When I queried journals about “The Hungry Mother,” I emphasized the current double-pandemic of our country: the grip of COVID, and the grip of MLMs taking advantage of frightened, unemployed people. I’d like to think this is why a Wisconsin e-zine accepted “The Hungry Mother” for its Spring 2021 issue available March 1st.

I hope you’ll check the story out, and please, PLEASE do what you can to encourage loved ones to leave these MLMs. Such “business opportunities” promise nothing but loss: loss of money, loss of friends, loss of family, and loss of one’s own integrity.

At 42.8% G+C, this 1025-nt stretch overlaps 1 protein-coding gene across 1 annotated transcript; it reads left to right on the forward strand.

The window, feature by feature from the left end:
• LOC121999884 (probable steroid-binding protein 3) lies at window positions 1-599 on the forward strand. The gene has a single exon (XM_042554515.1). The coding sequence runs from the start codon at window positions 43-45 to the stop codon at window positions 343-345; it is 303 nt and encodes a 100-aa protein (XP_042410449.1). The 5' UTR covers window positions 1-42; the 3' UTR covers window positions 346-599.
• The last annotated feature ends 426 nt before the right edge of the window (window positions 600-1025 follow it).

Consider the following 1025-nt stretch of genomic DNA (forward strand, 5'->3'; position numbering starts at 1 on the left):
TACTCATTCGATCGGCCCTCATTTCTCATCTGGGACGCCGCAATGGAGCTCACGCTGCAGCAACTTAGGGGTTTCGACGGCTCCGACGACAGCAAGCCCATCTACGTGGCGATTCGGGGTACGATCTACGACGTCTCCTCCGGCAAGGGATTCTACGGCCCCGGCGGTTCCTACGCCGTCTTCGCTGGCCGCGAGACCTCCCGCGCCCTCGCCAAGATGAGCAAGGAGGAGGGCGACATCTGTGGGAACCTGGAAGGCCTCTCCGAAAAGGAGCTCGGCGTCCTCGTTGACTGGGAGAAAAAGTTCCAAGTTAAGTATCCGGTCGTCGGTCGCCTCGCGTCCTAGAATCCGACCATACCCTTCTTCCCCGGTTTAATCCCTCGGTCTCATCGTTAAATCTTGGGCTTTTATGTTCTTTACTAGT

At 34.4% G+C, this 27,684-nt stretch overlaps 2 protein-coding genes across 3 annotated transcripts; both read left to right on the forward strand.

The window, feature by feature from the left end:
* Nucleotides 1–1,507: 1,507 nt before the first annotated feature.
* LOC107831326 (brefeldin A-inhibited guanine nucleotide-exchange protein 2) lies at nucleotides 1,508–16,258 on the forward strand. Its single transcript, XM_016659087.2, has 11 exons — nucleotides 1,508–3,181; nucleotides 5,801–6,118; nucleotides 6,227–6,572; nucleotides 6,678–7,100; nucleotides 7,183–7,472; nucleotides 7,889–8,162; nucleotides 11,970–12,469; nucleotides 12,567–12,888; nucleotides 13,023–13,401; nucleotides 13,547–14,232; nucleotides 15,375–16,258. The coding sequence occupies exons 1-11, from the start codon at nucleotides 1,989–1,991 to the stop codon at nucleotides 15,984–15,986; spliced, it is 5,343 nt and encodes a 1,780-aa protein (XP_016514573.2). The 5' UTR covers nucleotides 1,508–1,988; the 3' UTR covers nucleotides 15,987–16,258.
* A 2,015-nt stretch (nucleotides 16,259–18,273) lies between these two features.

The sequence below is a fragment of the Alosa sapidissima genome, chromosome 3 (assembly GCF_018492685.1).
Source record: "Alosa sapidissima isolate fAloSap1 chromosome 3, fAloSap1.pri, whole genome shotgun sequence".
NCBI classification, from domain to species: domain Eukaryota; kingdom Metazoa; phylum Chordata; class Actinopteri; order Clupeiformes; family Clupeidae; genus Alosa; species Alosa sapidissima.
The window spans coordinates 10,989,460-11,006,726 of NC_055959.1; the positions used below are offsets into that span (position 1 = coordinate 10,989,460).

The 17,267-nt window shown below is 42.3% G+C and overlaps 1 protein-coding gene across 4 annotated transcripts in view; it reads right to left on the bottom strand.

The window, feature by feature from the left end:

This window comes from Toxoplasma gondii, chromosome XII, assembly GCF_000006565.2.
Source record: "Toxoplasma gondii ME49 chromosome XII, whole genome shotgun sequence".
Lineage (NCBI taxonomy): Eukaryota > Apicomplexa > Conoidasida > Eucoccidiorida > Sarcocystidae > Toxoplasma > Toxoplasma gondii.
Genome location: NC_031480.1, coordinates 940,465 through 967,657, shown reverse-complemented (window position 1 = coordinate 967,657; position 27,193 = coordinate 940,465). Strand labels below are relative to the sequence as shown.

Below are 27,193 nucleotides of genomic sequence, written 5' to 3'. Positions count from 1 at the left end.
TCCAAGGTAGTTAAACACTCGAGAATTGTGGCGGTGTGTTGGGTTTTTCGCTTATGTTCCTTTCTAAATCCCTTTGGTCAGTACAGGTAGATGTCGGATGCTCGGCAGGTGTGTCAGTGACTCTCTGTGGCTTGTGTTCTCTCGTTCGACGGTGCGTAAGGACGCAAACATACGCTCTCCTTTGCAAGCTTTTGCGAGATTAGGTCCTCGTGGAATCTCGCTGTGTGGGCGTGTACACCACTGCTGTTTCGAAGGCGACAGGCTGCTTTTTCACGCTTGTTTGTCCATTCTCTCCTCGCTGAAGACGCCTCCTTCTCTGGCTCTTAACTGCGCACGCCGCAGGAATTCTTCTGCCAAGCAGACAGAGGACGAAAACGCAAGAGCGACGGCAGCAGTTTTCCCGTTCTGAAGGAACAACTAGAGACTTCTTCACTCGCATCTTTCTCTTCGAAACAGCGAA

~*~

Admittedly, I get weary of the small town life at times. The kids, too. It’s just the same library, the same playground, the same streets day after day. I’m very blessed the three little Bs enjoy taking off into their own imaginations, using whatever space ship, robot, or dragon will carry them into any Elsewhere they can think up.

Thank goodness they enjoy drawing! I wish I could say the same. When Aionios Books asked me to make a map for my first book Fallen Princeborn: Stolen, I cringed the whoooole time. It makes sense in MY head, I wanted to say. Who needs a map?

But after studying Tolkien’s The Art of The Lord of the Rings at our small town library, I better understand why such maps can be so important.

The book is a lovely collection of Tolkien’s brainstorming in art form. From sketches on scraps to detailed drawings with color and scale, the book reflects on just how immersed Tolkien was in Middle Earth. As the magazine Wired‘s review of the book explains: